With the blast of a $100,000 taco cannon, Auditorium Shores in downtown Austin kicked off the seventh annual Fun Fun Fun Fest Nov. 2-4. A now integral, anticipated segment of the “international rock nerd festival circuit” according to the official Fun Fun program and weekend guide, 142 musicians and comedians were separated by genre onto four stages labeled by color, filling a solid three days with music and laughter. Ranging from death metal to rap to indie folk rock, the diverse scope of entertainment drew individuals from every walk of life, defying festival stereotypes based on age, gender, music preferences or social boundaries.
“I saw a guy walking around dressed up like a devil wearing butt-less chaps with a girl only wearing paint and a feather headdress,” festival attendee Will Jarvis said. “It was crazy.”
Scores of similar stories of bizarre sightings were excitedly shared amongst festival goers as they milled about the grounds. In addition to live music and stand up comedy, attendees had virtually endless opportunities for entertainment from Anarchy Championship Wrestling, a PlayStation gaming trailer and a massive half-pipe in the middle of the grounds.
“[Fun Fun] has a lot of different things other festivals don’t have that make it interesting,” Jarvis said. “Like the half pipe, people wrestling and the graffiti wall, there’s a lot of stuff that give it a little extra.”
Keeping with the trendy, off-color and quirky people and theme of the weekend, Fun Fun kept festival attendees up to speed with changes in festival lineups and announcements about Fun Fun happenings with their downloadable iPhone and Android app, shooting out push notifications written in text-message lingo.
“I loved the way Fun Fun utilized social media,” attendee Austin Karber said. “Their tweets were hilarious, and the way they sent out the text messages through the app was brilliant, it was really different.”
In addition to quirky attractions, rows of vendors set up miniature shops along the outer edges of the grounds selling concert posters, festival merchandise, first aid supplies and merchandise from their personal businesses, such as Guadeloupe street’s Buffalo Exchange.
“This is our first year out here [at Fun Fun], and I’m really excited about it,” Buffalo Exchange manager Christina Carhart said. “We’ve been selling a lot of sunglasses and jewelry. It’s been really good. We’ve been surrounded by friendly booth neighbors that have made it a lot of fun.”
While business owners manned personal spaces, paid workers and volunteers kept the rest of the festival details in check, manning bag check stations at the front, passing out event program guides and security guards.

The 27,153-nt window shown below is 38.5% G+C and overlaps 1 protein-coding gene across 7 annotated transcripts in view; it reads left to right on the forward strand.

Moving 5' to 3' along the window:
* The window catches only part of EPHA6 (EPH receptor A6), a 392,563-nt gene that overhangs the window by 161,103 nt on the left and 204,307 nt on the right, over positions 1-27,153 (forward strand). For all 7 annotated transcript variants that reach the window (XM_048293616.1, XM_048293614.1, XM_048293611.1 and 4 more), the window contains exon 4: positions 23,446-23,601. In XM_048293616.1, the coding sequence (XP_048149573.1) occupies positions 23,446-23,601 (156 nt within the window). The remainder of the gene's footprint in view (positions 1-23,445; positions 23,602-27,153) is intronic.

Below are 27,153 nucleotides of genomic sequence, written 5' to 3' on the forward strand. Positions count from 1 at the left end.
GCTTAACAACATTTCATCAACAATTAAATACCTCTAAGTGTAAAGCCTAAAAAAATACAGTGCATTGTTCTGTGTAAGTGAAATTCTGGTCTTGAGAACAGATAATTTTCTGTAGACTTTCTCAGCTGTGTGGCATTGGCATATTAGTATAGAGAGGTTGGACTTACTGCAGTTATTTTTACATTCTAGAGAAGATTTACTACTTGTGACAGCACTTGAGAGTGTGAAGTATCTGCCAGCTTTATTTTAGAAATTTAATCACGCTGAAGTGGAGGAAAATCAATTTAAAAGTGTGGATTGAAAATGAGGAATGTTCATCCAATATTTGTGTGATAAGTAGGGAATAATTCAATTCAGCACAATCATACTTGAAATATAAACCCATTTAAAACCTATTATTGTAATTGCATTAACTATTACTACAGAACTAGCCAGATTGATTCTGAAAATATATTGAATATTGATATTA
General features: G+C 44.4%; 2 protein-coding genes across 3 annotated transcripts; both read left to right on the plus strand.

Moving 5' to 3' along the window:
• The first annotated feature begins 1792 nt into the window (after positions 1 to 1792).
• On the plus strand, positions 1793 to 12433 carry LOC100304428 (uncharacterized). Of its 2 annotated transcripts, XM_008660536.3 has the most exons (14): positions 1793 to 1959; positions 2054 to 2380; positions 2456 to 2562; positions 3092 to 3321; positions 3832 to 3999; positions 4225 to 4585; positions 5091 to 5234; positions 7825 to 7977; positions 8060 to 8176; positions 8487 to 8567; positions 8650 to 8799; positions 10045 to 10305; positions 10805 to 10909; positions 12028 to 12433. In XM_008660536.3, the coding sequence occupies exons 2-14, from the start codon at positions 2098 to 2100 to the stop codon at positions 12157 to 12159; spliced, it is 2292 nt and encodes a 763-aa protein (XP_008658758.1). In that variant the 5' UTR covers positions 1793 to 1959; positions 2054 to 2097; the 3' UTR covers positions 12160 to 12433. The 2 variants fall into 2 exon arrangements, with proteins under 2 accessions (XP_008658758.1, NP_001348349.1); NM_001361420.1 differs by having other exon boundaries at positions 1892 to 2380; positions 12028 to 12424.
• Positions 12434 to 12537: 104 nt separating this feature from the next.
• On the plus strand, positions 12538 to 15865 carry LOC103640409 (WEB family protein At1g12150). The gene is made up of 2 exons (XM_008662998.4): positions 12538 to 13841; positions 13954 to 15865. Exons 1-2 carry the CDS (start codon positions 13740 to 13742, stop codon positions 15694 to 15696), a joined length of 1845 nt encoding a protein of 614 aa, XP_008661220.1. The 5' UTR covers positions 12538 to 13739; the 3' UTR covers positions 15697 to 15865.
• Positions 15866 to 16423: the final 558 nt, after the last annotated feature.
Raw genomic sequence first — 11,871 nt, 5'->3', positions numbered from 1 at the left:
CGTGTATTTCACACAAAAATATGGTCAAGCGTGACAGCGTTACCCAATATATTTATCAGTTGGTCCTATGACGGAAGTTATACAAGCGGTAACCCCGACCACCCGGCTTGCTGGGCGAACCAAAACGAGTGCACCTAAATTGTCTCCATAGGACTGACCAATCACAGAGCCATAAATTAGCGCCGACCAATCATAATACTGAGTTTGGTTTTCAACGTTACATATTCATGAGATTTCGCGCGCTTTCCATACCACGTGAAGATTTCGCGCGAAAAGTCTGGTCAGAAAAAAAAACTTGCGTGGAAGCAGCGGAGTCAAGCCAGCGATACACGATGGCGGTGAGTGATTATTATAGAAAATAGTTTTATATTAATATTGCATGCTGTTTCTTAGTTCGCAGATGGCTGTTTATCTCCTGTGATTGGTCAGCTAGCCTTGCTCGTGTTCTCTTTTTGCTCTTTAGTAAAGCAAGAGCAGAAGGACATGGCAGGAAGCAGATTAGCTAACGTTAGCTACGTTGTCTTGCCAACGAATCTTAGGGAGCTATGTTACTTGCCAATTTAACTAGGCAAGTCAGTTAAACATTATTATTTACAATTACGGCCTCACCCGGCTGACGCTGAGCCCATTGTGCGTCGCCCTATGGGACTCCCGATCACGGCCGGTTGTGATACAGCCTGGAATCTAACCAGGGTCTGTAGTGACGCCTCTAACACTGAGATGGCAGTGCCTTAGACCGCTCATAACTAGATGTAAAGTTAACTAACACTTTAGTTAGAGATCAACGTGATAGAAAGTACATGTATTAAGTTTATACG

In exchange for free admission to the festival, volunteer Siyllo Indika said she negotiated working six hours on day three with the volunteer coordinator to get in the gate day two, a move Indika said allowed her to see some of her favorite live acts such as rapper A$AP Rocky and soak up the festival atmosphere.
“I love coming to festivals because the people are always so interesting,” Indika said. “You see all different kinds of people, they’re dressed different, and then it’s like foreign people as well mixed in with Texans from all over the state. The people seriously make the festival, but the lineups all weekend were also sick.”
Daily lineups ending with headliners such as Girl Talk, hip-hop legends RUN DMC and up-and-coming indie folk-rock bands such as Head and the Heart, attendees across the board said they were beyond pleased.
Orange stage weekend finale was Edward Sharpe and the Magnetic Zeros, who said to have made attendees Darby Kendal and Chloe Dillmar’s Fun Fun experience by pulling them up on stage to dance with him while he performed his single “Man on Fire.”
“I was like ‘oh my god, he grabbed our hands,’” Kendal said. “I was thinking, I have to get up there no matter what. There was so much adrenaline, it was so awesome.”
Both Kendal and Dillmar said they couldn’t believe their wonderful luck, and would not be forgetting the high moment anytime soon.”
“Getting to dance with Edward Sharpe, I can’t even explain it,” Dillmar said. “This has been the highlight of any concert or festival I’ve ever been to.”